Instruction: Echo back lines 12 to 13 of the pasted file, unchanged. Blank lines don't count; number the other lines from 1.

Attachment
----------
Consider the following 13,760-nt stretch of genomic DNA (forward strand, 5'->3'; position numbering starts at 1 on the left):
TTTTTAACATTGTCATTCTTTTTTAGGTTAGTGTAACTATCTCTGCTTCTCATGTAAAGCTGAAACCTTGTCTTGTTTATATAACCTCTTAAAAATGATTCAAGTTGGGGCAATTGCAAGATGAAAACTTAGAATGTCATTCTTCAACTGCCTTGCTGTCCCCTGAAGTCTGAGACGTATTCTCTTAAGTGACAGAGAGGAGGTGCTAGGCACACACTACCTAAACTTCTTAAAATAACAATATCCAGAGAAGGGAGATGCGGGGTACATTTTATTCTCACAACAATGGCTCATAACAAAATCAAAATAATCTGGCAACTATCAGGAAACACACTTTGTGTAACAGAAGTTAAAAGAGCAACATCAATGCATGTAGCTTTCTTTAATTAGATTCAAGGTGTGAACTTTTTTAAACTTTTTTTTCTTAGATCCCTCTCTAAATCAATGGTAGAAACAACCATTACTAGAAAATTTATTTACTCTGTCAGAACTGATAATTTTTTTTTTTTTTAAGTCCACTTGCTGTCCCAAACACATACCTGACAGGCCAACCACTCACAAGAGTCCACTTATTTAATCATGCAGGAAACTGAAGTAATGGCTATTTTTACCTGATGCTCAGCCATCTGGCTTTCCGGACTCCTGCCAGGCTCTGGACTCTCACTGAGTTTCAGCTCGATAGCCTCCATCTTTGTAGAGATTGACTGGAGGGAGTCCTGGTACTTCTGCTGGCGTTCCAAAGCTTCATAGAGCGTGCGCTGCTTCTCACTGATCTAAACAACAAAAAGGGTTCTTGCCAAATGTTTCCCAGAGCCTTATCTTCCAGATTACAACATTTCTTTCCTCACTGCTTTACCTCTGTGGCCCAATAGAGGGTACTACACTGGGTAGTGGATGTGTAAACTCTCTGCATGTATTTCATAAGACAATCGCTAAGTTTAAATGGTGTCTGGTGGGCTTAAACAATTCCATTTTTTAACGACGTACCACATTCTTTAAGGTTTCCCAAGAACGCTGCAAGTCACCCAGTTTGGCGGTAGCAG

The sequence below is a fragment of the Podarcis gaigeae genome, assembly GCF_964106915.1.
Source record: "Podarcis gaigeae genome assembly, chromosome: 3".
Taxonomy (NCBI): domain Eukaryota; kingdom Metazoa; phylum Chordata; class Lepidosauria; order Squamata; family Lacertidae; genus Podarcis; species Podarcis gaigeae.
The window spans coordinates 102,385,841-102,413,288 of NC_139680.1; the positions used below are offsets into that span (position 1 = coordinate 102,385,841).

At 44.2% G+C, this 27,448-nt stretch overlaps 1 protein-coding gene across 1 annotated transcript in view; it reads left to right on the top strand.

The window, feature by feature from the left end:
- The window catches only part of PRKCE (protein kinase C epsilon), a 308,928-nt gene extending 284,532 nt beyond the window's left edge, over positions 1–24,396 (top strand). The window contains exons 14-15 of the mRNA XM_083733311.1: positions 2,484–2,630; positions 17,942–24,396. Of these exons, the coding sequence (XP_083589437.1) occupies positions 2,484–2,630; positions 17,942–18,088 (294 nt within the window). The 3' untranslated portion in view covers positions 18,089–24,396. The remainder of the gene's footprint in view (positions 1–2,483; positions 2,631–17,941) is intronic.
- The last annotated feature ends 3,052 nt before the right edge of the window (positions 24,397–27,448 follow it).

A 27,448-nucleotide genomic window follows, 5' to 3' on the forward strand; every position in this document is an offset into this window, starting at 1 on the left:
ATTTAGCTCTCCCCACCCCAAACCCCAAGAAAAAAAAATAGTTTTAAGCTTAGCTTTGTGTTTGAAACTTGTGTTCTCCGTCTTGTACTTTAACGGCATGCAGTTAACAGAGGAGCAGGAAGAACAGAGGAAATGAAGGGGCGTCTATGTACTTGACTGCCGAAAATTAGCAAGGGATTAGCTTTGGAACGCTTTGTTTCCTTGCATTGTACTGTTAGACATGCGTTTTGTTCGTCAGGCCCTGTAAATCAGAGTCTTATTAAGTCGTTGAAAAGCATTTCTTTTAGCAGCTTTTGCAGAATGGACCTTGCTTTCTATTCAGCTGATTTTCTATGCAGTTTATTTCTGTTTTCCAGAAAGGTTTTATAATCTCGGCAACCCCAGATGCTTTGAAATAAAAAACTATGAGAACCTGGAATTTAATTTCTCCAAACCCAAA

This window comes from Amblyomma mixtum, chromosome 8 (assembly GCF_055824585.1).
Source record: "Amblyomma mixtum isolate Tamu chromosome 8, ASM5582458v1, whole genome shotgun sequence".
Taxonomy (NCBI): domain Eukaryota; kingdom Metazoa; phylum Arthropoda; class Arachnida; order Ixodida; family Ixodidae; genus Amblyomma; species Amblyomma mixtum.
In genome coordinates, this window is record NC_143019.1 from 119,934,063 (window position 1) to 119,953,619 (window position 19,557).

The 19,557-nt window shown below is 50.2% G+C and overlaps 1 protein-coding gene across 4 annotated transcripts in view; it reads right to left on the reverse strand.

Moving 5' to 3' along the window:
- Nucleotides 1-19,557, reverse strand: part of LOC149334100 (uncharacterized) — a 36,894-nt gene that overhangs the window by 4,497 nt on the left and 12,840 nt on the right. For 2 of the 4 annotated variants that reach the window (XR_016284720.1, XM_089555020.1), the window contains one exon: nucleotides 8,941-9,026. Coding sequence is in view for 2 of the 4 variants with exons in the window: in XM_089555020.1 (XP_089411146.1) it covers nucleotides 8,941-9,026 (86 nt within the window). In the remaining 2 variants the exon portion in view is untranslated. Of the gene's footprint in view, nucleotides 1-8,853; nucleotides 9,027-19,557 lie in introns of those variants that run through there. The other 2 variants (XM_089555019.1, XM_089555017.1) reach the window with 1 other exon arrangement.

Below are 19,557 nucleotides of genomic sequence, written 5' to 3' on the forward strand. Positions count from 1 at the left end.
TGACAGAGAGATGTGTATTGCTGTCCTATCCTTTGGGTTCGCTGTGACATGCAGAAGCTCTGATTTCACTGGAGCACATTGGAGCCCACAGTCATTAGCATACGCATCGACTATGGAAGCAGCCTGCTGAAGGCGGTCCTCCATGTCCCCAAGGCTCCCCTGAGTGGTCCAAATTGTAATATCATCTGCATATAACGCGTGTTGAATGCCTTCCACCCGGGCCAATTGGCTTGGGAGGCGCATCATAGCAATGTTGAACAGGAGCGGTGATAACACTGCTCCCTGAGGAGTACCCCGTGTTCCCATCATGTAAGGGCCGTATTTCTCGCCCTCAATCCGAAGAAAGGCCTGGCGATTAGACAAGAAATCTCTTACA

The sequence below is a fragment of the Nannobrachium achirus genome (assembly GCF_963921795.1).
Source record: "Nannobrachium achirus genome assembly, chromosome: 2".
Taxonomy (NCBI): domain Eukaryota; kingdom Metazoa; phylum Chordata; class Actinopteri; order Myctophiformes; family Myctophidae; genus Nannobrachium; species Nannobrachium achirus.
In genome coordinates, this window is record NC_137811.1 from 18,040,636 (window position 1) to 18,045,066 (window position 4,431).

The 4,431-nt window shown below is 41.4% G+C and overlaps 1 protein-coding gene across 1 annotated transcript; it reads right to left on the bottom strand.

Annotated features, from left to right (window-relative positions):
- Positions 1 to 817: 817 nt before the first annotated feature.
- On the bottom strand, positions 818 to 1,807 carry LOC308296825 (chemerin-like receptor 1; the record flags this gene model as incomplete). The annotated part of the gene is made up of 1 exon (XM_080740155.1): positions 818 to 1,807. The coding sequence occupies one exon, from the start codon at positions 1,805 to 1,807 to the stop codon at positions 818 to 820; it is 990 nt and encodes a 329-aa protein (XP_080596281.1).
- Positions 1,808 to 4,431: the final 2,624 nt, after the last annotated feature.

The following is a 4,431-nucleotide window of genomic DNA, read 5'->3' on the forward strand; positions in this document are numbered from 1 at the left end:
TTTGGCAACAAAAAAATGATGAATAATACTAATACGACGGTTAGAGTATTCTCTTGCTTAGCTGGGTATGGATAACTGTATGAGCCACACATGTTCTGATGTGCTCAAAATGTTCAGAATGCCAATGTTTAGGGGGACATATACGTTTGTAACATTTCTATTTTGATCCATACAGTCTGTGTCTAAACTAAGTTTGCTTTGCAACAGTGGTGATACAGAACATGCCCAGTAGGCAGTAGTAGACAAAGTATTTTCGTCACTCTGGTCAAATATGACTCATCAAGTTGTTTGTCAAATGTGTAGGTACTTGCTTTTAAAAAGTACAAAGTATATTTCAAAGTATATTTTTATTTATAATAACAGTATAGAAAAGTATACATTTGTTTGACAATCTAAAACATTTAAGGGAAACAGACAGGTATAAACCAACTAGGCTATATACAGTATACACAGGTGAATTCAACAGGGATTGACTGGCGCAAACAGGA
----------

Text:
ATTTAGCTCTCCCCACCCCAAACCCCAAGAAAAAAAAATAGTTTTAAGCTTAGCTTTGTGTTTGAAACTTGTGTTCTCCGTCTTGTACTTTAACGGCATGCAGTTAACAGAGGAGCAGGAAGAACAGAGGAAATGAAGGGGCGTCTATGTACTTGACTGCCGAAAATTAGCAAGGGATTAGCTTTGGAACGCTTTGTTTCCTTGCATTGTACTGTTAGACATGCGTTTTGTTCGTCAGGCCCTGTAAATCAGAGTCTTATTAAGTCGTTGAAAAGCATTTCTTTTAGCAGCTTTTGCAGAATGGACCTTGCTTTCTATTCAGCTGATTTTCTATGCAGTTTATTTCTGTTTTCCAGAAAGGTTTTATAATCTCGGCAACCCCAGATGCTTTGAAATAAAAAACTATGAGAACCTGGAATTTAATTTCTCCAAACCCAAA

This window comes from Amblyomma mixtum, chromosome 8 (assembly GCF_055824585.1).